Introduction

Why do some fragile states collapse while others avoid this fate? Recently, Syria, Libya, Mali, Yemen and the Central African Republic have again drawn attention to a phenomenon that had previously been associated with countries like Somalia, Lebanon and the Democratic Republic of the Congo. The events of 9/11 placed it firmly on the global security agenda, with Western policymakers viewing collapsed states as a source of threats ranging from terrorism and organized crime to nuclear proliferation and refugee flows. This has been paralleled by a burgeoning number of academic publications and research projects (Bueger and Bethke 2014).

Despite widespread interest, we still know surprisingly little about the causes of state collapse (Lambach and Bethke 2012). Most scholarly contributions focus on conceptual issues, offer critiques of the overall discourse or discuss policy options for Western countries. This is partly due to a lack of reliable and valid data. Large-N approaches are forced to rely on proxy measures of dubious validity. To address this lacuna, this paper takes a different methodological approach and uses crisp-set Qualitative Comparative Analysis (QCA) to inquire into the causes of state collapse.

We view state collapse as an extreme form of the more widespread, but ill-defined phenomenon of state fragility. In our definition, state collapse is a situation in which formal state institutions have no meaningful capacities in three core dimensions of statehood: 1) making and implementing binding rules, 2) controlling the means of violence, and 3) collecting taxes, for an uninterrupted period of at least six months. Using these criteria, we analyze 15 cases of state collapse in the period 1960–2007 using an original dataset. The first analysis is a synchronic comparison with other fragile states that did not collapse, the second a diachronic comparison of periods of collapse with other times of crisis in the same countries that did not result in state collapse.

Our findings indicate that there is no necessary condition for state collapse but there are several combinations of conditions that are jointly sufficient. These conditions are the militarization of political actors, an extremely low per-capita income, a lack of societal cohesion based on precolonial identities and factionalist politics, recent political transition and a decline in state resources. These results challenge some of the more structuralist explanations in the literature and show that state collapse has a complex causal structure distinct from the more general phenomenon of state fragility.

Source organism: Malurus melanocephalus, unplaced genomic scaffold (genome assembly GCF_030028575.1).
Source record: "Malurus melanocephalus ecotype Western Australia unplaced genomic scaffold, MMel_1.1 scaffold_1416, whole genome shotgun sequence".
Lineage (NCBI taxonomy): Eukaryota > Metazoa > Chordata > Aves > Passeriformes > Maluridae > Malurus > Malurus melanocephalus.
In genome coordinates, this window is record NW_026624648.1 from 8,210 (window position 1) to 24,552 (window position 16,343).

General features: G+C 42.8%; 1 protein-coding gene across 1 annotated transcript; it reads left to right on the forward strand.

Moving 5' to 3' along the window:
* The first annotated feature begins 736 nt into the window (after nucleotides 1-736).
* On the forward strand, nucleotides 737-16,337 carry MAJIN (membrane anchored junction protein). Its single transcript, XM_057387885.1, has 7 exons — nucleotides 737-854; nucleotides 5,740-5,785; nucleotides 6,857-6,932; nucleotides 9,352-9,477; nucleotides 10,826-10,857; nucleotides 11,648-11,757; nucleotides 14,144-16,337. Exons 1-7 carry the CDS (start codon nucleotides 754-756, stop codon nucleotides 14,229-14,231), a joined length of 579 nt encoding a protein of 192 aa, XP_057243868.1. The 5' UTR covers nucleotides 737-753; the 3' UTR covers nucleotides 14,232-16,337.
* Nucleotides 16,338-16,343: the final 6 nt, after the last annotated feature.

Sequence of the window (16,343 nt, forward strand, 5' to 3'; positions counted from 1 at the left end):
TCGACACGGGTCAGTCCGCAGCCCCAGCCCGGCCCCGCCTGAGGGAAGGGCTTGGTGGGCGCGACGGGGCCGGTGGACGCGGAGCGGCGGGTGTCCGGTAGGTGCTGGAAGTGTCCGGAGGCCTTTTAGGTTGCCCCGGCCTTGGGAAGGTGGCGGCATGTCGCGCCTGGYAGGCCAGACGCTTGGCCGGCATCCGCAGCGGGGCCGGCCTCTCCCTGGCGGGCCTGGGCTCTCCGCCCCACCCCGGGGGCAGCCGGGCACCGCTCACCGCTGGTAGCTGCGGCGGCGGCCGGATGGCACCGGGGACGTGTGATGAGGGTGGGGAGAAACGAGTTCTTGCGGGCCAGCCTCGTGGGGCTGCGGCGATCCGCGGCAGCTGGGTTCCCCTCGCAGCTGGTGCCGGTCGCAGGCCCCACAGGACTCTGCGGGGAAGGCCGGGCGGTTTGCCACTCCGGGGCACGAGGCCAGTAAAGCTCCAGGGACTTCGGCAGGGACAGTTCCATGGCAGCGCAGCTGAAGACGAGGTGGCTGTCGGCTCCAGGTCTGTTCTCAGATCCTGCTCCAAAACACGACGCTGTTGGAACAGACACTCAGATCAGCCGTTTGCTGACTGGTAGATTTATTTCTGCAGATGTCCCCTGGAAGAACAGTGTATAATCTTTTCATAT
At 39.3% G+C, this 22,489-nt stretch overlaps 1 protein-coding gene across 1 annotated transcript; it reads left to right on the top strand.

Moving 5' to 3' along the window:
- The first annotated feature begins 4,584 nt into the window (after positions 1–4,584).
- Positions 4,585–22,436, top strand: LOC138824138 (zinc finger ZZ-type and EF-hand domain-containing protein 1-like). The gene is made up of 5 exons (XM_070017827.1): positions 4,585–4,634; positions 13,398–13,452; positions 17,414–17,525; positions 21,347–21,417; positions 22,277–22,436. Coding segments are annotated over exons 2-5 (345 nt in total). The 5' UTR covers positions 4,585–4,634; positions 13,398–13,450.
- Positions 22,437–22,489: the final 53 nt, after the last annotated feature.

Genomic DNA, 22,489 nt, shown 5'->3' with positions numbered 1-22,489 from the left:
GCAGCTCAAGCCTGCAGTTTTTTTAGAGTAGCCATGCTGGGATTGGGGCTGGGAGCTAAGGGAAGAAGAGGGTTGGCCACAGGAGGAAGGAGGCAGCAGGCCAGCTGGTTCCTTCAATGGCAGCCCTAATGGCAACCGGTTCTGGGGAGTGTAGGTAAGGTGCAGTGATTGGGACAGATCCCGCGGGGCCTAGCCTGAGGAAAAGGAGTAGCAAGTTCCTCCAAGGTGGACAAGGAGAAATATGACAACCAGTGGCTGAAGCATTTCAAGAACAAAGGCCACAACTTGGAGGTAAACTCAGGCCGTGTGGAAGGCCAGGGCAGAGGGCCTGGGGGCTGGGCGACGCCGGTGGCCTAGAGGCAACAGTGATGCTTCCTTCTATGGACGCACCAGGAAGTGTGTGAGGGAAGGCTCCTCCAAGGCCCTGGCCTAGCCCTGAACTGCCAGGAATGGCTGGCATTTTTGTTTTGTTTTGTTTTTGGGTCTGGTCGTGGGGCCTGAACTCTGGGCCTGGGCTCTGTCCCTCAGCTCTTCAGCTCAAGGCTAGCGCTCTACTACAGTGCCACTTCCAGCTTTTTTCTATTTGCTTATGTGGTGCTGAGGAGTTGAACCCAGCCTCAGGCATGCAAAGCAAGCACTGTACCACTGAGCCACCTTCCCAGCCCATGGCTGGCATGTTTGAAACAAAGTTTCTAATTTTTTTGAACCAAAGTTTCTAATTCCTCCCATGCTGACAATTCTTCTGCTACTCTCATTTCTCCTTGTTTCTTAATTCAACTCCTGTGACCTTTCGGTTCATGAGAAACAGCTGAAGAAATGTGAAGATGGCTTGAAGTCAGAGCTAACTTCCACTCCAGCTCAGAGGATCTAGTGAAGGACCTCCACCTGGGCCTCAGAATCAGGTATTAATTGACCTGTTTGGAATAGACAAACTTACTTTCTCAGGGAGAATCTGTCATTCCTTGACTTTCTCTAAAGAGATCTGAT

Prior research on the causes of state collapse

Although fragile, failed and collapsed statesFootnote 1 have received a lot of scholarly and policy attention in recent years, there is little systematic research on their causes. In contrast, the theoretical and conceptual literature is vast and makes a broad range of causal claims, often with little empirical grounding. This paper aims to improve and consolidate the empirical foundations of the field.

There have been a few attempts to analyze the causes of state collapse with large-N approaches. Earlier studies were mainly concerned with developing early warning systems (e.g. Baker and Ausink 1996). In these projects, state failure was frequently conflated with other phenomena such as civil war or ethnic conflict and hence the indicators used are relatively general signs of political instability. A case in point is the Political Instability Task Force (PITF, formerly the State Failure Task Force). The PITF uses a very broad understanding of state failure by including four different kinds of crisis: revolutionary wars, ethnic wars, adverse regime change and genocides/politicides (Esty et al. 1995, p. 1). Even though the Task Force has managed to generate models with some degree of predictive power (e.g. Goldstone et al. 2010), their approach is not amenable for causal research due to its overly broad conceptualization of state failure (Lambach and Gamberger 2008).